Example. I'll show later that $\dfrac{1 + \sqrt{5}}{2}$ (the golden ratio) has the infinite continued fraction expansion $[1; 1, 1, \ldots]$ . Here are the first ten convergents:

$$\vbox{\offinterlineskip \halign{& \vrule # & \strut \hfil \quad # \quad \hfil \cr \noalign{\hrule} height2pt & \omit & & \omit & & \omit & & \omit & \cr & $a_k$ & & $p_k$ & & $q_k$ & & $c_k$ & \cr height2pt & \omit & & \omit & & \omit & & \omit & \cr \noalign{\hrule} height2pt & \omit & & \omit & & \omit & & \omit & \cr & 1 & & 1 & & 1 & & 1 & \cr height2pt & \omit & & \omit & & \omit & & \omit & \cr \noalign{\hrule} height2pt & \omit & & \omit & & \omit & & \omit & \cr & 1 & & 2 & & 1 & & 2 & \cr height2pt & \omit & & \omit & & \omit & & \omit & \cr \noalign{\hrule} height2pt & \omit & & \omit & & \omit & & \omit & \cr & 1 & & 3 & & 2 & & 1.5 & \cr height2pt & \omit & & \omit & & \omit & & \omit & \cr \noalign{\hrule} height2pt & \omit & & \omit & & \omit & & \omit & \cr & 1 & & 5 & & 3 & & 1.66667 & \cr height2pt & \omit & & \omit & & \omit & & \omit & \cr \noalign{\hrule} height2pt & \omit & & \omit & & \omit & & \omit & \cr & 1 & & 8 & & 5 & & 1.6 & \cr height2pt & \omit & & \omit & & \omit & & \omit & \cr \noalign{\hrule} height2pt & \omit & & \omit & & \omit & & \omit & \cr & 1 & & 13 & & 8 & & 1.625 & \cr height2pt & \omit & & \omit & & \omit & & \omit & \cr \noalign{\hrule} height2pt & \omit & & \omit & & \omit & & \omit & \cr & 1 & & 21 & & 13 & & 1.61538 & \cr height2pt & \omit & & \omit & & \omit & & \omit & \cr \noalign{\hrule} height2pt & \omit & & \omit & & \omit & & \omit & \cr & 1 & & 34 & & 21 & & 1.61905 & \cr height2pt & \omit & & \omit & & \omit & & \omit & \cr \noalign{\hrule} height2pt & \omit & & \omit & & \omit & & \omit & \cr & 1 & & 55 & & 34 & & 1.61765 & \cr height2pt & \omit & & \omit & & \omit & & \omit & \cr \noalign{\hrule} height2pt & \omit & & \omit & & \omit & & \omit & \cr & 1 & & 89 & & 55 & & 1.61818 & \cr height2pt & \omit & & \omit & & \omit & & \omit & \cr \noalign{\hrule} }} $$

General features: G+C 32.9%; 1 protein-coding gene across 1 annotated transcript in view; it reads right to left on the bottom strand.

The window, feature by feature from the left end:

In fact, $\dfrac{1 +
   \sqrt{5}}{2} \approx 1.61803$ . In this case, you can see formally that $[1; 1, 1, \ldots]$ should be $\dfrac{1 + \sqrt{5}}{2}$ . Let

$$\raise0.38in\hbox{$x = $} \matrix{1 + \dfrac{1}{1 + \dfrac{1}{1 + \dfrac{1}{1 + \vphantom{\dfrac{1}{1}}}}} & \cr & \ddots \cr}$$ Notice that x contains a copy of itself as the bottom of the first fraction! So

$$x = 1 + \dfrac{1}{x}, \quad x^2 = x + 1, \quad x^2 - x - 1 = 0.$$

The roots are $\dfrac{1
   \pm \sqrt{5}}{2}$ . Since the fraction is positive, take the positive root to obtain $x = \dfrac{1 + \sqrt{5}}{2}$ .